Cathy Duffy hits the nail on the head with regard to the Educational standards movement. The issues she raises towards the end of the article are at the core of the Melissa Busekros case in Germany. What is especially ironic about Melissa's case is that of six children in her family, she was the only one being home educated, only for the past 2.5 years, and only because she had fallen seriously behind in two important high school subjects.
The basic question is whether the family or the state bears chief responsibility (and authority) for the education of children. It is a sticky problem because governments do have both a duty and a legitimate interest in insuring that its populace is in some wise educated, in providing quality educational opportunities for those who do not have the means to provide or acquire them privately (but let the government also remember that you can lead a horse to water but you can't make him drink!), and in defending children whose parents genuinely neglect or abuse them.
However, is it the proper role of government to engage in social engineering -- to construct culture? Because once you get beyond reading, writing, and arithmetic, that is what education is -- the assimilation of ideas, beliefs, and values which drive our public and private behavior and relationships and thereby shape the social order. Education is enculturation because those ideas are passed on through stories and poetry and art and song, through the handing down of history and the observations of science. All too often this is what is meant by "socialization", that big "s-word" that so many are concerned that homeschoolers will lack -- not merely the opportunity to make friends or to know how to get along with others, how to accept people who are different than yourself and how to behave in a social setting (which is all too often taught rather poorly in schools -- viz all the problems with bullying and cliques), but the acceptance and internalization of a unifying national value system. This is what the German government is concerned about when they wish to prevent the "formation of parallel societies". In the U.S. it is in vogue to wax eloquent about our "pluralistic society"; however, our fear of homeschoolers belies our real fear -- and our superficiality. We embrace the outward trappings of ethnicity and religion -- aren't the Amish quaint in their bonnets and buggies? -- but if we were to allow for the flowering of true internal plurality, what then would be the glue to hold our nation together? I'm not opposed to national values or national cultural identity -- a common culture -- but I am opposed to an artificial, top-down construction of common culture. I am opposed to an insipid, lowest common denominator, media-inspired, market driven common "pop" culture as the basis for national unity. And, as a Christian, I must of course oppose -- at least for myself and my own family -- that which is contrary to the Christian faith.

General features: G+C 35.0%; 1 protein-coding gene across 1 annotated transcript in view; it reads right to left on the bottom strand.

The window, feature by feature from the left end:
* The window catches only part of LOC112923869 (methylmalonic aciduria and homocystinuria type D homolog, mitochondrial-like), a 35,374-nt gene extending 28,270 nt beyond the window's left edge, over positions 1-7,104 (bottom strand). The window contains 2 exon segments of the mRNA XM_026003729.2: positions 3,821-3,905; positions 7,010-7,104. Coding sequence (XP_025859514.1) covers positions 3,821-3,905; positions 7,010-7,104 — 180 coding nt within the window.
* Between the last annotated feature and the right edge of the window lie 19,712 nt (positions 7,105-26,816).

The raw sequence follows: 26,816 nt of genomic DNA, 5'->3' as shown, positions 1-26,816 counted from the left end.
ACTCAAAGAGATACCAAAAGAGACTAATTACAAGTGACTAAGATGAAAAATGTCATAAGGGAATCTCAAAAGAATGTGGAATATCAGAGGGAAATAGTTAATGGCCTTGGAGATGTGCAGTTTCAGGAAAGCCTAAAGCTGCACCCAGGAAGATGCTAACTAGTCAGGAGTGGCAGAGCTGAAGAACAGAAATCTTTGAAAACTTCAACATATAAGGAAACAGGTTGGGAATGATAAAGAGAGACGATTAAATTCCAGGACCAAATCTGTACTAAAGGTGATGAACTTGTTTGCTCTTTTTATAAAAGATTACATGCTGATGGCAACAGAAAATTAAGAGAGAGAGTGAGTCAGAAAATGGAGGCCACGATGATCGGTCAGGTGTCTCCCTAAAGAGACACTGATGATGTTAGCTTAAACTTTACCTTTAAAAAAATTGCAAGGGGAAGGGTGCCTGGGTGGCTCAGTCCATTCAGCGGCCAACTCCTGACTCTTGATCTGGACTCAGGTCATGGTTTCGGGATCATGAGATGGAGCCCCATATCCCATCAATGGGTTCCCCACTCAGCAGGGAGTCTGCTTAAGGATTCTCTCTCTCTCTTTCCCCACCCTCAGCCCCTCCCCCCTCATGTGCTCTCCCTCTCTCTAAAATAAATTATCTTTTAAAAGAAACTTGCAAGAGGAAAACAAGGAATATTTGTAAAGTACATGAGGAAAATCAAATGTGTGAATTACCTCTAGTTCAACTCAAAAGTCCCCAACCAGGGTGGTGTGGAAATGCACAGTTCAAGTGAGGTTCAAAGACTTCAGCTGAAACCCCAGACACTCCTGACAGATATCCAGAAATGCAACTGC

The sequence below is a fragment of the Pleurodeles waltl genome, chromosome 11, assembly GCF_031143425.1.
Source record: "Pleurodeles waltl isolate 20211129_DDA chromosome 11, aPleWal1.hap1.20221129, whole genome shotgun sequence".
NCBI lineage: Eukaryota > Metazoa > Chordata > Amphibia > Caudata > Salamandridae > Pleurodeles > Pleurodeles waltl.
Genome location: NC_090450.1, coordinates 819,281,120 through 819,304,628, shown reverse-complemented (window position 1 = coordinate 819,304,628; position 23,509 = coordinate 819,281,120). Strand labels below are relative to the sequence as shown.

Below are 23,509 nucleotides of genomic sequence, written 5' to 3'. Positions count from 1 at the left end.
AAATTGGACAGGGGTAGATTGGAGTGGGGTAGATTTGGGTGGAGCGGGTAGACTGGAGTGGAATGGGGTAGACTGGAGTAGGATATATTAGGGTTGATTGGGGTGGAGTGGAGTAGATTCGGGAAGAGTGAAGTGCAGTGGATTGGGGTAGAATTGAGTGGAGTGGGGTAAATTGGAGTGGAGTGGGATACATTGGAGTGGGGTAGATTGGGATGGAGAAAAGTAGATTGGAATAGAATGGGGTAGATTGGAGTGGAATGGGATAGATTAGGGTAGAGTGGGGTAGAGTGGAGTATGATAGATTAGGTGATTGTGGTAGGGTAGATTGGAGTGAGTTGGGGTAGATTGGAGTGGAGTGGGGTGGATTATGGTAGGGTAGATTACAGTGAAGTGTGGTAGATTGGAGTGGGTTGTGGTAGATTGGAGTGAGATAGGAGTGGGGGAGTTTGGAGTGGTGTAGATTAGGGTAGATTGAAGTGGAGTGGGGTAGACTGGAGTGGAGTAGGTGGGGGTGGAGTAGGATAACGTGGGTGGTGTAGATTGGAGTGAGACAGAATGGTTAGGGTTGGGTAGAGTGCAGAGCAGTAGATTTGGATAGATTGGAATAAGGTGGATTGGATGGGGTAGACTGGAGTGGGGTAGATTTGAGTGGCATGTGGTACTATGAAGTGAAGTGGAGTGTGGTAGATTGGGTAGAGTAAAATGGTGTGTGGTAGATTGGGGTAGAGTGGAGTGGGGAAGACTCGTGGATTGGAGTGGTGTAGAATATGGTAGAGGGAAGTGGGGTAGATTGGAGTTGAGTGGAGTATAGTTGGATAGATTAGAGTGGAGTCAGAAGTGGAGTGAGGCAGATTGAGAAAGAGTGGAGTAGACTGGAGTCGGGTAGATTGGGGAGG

In our country we have determined that the state shall not establish a religion nor inhibit the free practice thereof...that would be very simple if only religion would stay neatly in it's little compartment. But it cannot because of what it is...our core beliefs about what the universe is and how it works bleed out into our relationships, our work, our politics, our choices.